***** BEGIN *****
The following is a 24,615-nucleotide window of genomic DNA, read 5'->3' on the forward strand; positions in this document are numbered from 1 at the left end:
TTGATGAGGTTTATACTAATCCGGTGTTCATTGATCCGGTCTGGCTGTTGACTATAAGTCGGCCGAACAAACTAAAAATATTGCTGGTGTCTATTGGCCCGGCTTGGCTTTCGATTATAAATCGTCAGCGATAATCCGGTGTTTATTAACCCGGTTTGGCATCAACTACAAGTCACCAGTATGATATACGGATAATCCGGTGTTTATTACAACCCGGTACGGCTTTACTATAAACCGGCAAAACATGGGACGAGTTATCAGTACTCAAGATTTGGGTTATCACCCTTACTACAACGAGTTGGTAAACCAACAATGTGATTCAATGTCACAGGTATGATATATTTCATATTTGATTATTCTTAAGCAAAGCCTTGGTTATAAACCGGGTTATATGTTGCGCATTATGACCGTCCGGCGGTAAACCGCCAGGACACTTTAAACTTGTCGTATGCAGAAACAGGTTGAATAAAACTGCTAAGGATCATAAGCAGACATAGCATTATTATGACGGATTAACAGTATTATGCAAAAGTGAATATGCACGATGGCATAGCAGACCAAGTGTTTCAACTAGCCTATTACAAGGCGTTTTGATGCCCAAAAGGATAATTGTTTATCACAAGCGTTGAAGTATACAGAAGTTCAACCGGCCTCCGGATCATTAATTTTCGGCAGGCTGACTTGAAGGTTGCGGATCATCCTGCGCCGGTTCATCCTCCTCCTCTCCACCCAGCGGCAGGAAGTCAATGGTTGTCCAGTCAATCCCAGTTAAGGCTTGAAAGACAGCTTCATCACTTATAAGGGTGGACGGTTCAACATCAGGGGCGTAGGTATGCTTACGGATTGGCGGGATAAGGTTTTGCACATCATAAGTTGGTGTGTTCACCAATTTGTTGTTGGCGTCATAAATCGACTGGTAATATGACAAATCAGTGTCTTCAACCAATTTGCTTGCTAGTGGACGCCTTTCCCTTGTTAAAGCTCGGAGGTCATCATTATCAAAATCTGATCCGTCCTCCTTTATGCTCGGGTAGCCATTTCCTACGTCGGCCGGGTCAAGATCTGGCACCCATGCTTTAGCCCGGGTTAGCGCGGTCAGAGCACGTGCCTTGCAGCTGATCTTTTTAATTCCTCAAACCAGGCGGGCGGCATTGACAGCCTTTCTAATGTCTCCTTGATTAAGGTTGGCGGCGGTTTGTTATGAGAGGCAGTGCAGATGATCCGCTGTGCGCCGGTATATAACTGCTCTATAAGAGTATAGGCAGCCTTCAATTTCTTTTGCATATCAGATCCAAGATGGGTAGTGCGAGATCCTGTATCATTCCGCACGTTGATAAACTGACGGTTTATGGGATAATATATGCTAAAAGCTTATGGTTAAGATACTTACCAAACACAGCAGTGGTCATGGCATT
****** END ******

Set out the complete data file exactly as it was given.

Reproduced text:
The following is a 24,615-nucleotide window of genomic DNA, read 5'->3' on the forward strand; positions in this document are numbered from 1 at the left end:
TTGATGAGGTTTATACTAATCCGGTGTTCATTGATCCGGTCTGGCTGTTGACTATAAGTCGGCCGAACAAACTAAAAATATTGCTGGTGTCTATTGGCCCGGCTTGGCTTTCGATTATAAATCGTCAGCGATAATCCGGTGTTTATTAACCCGGTTTGGCATCAACTACAAGTCACCAGTATGATATACGGATAATCCGGTGTTTATTACAACCCGGTACGGCTTTACTATAAACCGGCAAAACATGGGACGAGTTATCAGTACTCAAGATTTGGGTTATCACCCTTACTACAACGAGTTGGTAAACCAACAATGTGATTCAATGTCACAGGTATGATATATTTCATATTTGATTATTCTTAAGCAAAGCCTTGGTTATAAACCGGGTTATATGTTGCGCATTATGACCGTCCGGCGGTAAACCGCCAGGACACTTTAAACTTGTCGTATGCAGAAACAGGTTGAATAAAACTGCTAAGGATCATAAGCAGACATAGCATTATTATGACGGATTAACAGTATTATGCAAAAGTGAATATGCACGATGGCATAGCAGACCAAGTGTTTCAACTAGCCTATTACAAGGCGTTTTGATGCCCAAAAGGATAATTGTTTATCACAAGCGTTGAAGTATACAGAAGTTCAACCGGCCTCCGGATCATTAATTTTCGGCAGGCTGACTTGAAGGTTGCGGATCATCCTGCGCCGGTTCATCCTCCTCCTCTCCACCCAGCGGCAGGAAGTCAATGGTTGTCCAGTCAATCCCAGTTAAGGCTTGAAAGACAGCTTCATCACTTATAAGGGTGGACGGTTCAACATCAGGGGCGTAGGTATGCTTACGGATTGGCGGGATAAGGTTTTGCACATCATAAGTTGGTGTGTTCACCAATTTGTTGTTGGCGTCATAAATCGACTGGTAATATGACAAATCAGTGTCTTCAACCAATTTGCTTGCTAGTGGACGCCTTTCCCTTGTTAAAGCTCGGAGGTCATCATTATCAAAATCTGATCCGTCCTCCTTTATGCTCGGGTAGCCATTTCCTACGTCGGCCGGGTCAAGATCTGGCACCCATGCTTTAGCCCGGGTTAGCGCGGTCAGAGCACGTGCCTTGCAGCTGATCTTTTTAATTCCTCAAACCAGGCGGGCGGCATTGACAGCCTTTCTAATGTCTCCTTGATTAAGGTTGGCGGCGGTTTGTTATGAGAGGCAGTGCAGATGATCCGCTGTGCGCCGGTATATAACTGCTCTATAAGAGTATAGGCAGCCTTCAATTTCTTTTGCATATCAGATCCAAGATGGGTAGTGCGAGATCCTGTATCATTCCGCACGTTGATAAACTGACGGTTTATGGGATAATATATGCTAAAAGCTTATGGTTAAGATACTTACCAAACACAGCAGTGGTCATGGCATT